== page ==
17 November 2010

THT: X-Men & Me

I have to give credit first to my friend Richard who wrote this beautifully written note on facebook about the topic I want to address in this post. I thought it was a beautiful analogy and wanted to share my thoughts on it as well.

The X-Men. They are individuals who grew up in typical neighborhoods in typical families who went to school with you, played with you, sang at church next to you. Then, somewhere in the course of their adolescent years, they start to exhibit abnormal abilities due to genetic mutations. As if adolescents wasn't hard enough, now they had to deal with an unwanted mutation that scared them, and often filled them with self-loathing and embarrassment. Luckily, a good man began a safe school for these kids. So while many were rejected by their families out of fear and disgust, there was a place that was welcoming to them where they could meet others like them and learn how to deal with their special talent and to see it as a gift rather than a curse. They learned to love and appreciate their differences.

Sadly, society wasn't as appreciative. These x-men were oppressed and judged because of the prejudice and fear other "normal" people had against them. Laws were made against them. They were labeled "freaks" and viewed as "dangerous" and "problematic." In the face of this rejection and prejudice, some became hostile towards the society that raised them. And after the world threw them into the gutter, society didn't hesitate to show them off as poster-examples to testify how dirty they were dirty. They threw mud at them and then used their filthiness to encourage fear and disgust among the general population.

Those X-men who tried to do good with there powers, meanwhile, went unnoticed. No matter what they did to try and help society, the world only focused on those that were turned hostile by hate and rejection.

Most people love this story. X-Men are cool. You can collect action figures and watch movies. Read the comics, dress up like them for Halloween. They are even heroes to some kids. Then we think- wouldn't that be so cool if this was real! Well kids, this story is being told in real life right now. Maybe the gay and lesbian "mutants" don't have gifts that include controlling the weather or laser-beam eyes, but they do have amazing gifts of creativity, love, and understanding.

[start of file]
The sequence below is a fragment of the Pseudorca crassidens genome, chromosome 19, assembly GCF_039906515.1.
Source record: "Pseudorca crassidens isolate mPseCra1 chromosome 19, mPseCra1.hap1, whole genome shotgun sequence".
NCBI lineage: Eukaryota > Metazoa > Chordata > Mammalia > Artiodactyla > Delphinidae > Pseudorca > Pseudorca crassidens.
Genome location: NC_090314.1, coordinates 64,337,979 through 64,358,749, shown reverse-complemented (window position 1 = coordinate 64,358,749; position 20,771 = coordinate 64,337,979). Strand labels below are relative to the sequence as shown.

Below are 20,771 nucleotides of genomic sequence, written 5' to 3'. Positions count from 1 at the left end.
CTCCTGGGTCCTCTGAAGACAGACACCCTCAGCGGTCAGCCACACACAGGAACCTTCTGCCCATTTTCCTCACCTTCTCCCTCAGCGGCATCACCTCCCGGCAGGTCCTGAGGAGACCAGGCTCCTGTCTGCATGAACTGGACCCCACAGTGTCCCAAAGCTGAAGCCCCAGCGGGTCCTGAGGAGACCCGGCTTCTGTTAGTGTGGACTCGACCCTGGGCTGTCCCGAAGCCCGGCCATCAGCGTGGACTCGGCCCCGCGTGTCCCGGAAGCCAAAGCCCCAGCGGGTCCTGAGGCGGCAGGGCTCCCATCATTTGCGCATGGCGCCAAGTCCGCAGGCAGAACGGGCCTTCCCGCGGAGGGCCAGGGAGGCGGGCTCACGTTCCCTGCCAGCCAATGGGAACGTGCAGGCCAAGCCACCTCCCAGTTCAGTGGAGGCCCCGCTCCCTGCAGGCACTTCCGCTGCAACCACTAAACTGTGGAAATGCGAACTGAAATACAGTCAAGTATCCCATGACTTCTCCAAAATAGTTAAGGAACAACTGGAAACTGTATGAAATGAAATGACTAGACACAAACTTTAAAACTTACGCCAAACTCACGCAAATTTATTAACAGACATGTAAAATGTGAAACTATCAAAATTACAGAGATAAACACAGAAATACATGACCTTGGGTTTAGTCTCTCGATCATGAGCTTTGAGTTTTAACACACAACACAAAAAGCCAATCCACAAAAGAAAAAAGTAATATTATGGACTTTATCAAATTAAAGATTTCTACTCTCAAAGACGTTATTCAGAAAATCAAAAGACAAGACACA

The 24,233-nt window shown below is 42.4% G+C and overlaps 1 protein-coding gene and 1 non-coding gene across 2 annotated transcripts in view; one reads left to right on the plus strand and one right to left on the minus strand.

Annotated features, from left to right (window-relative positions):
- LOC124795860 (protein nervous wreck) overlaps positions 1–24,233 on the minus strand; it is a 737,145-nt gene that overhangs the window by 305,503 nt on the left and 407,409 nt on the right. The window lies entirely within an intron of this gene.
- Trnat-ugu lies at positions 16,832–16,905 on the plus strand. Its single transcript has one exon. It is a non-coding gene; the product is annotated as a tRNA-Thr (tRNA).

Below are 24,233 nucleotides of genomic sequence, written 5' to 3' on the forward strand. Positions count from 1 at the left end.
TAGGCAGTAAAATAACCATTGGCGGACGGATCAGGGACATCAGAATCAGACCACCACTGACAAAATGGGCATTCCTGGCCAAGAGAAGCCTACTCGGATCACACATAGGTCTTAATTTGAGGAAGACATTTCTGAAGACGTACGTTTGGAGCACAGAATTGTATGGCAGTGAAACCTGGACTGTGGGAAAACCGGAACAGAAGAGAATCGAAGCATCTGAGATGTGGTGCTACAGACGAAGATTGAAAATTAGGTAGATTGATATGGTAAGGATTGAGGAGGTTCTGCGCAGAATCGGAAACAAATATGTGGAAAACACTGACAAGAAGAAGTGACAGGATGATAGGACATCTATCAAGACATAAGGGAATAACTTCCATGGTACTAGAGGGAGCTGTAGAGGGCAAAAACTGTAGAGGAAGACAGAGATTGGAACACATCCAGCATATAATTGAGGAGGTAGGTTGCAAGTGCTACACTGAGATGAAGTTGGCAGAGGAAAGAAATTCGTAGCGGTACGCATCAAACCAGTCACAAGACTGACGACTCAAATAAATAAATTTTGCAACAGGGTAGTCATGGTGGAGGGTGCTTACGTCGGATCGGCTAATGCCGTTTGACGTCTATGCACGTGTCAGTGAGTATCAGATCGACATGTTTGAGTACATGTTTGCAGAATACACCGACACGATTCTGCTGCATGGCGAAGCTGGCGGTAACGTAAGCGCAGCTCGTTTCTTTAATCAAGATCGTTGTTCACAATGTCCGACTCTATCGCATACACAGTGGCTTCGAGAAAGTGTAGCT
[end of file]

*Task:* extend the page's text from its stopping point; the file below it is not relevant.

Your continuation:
Eventually, a cure was created that would normalize the mutants. By that time, many had come to appreciate their differences and love themselves for it. Others were still so hurt by the rejection they faced from society that they lined up for the cure, excitedly anticipating their gate to normalcy and acceptance.

I don't know a single gay friend who hasn't been in a place where they would have done anything, given anything, to be cured of their attractions. If a cure was to be presented to me even 3 months ago, I would have done anything to take it. Now, however, I see my "mutation" as a gift. And no matter what the opposition is, I will not give away a gift so great as this so easily. It is this gift that has allowed me to place my worth, not in the hands of men, but in the hands of God. It is this gift that has allowed me to become as loving, understanding, and non-judgmental as I have become. It is this gift that forced me to really look at myself and become completely honest with who I am at a fairly young age. It is the gift that brought me confidence and determination. It allowed me to know what love is. So now, there is no sum of money in the world that someone could offer me to be "cured." My "mutation" is a blessing. And although it was hell coming to terms with that due to the social stigma homosexuality is given, it is now the source of most of the good I find in life. I'm not ashamed of being an x-man.


Kiley said...

Before really confronting being gay, I always hated Rogue for selling out... As I came out to myself I actually came to understand and appreciate her character a lot more. I sympathize with her desire to become "normal" but more and more I am just happy to be me despite the "mutations". :)

Gay Mormon said...

Me too! But Rogue probably is most like us in a way. Her ability made it so she couldn't have physical contact with someone she loved. In many ways, as LDS people, we have this issue that makes it impossible to have physical contact with the person we could love if we are to live our lives in ways that our leaders deem appropriate. Rather than us taking the life of the other person, however, it is more like we are taking our own lives by coming in contact with the person we love. We are told it will kill our soul and make it so we are unworthy to be a member of the church. When faced with those kind of consequences, I can see why many would opt for a cure and why I used to beg God for one.

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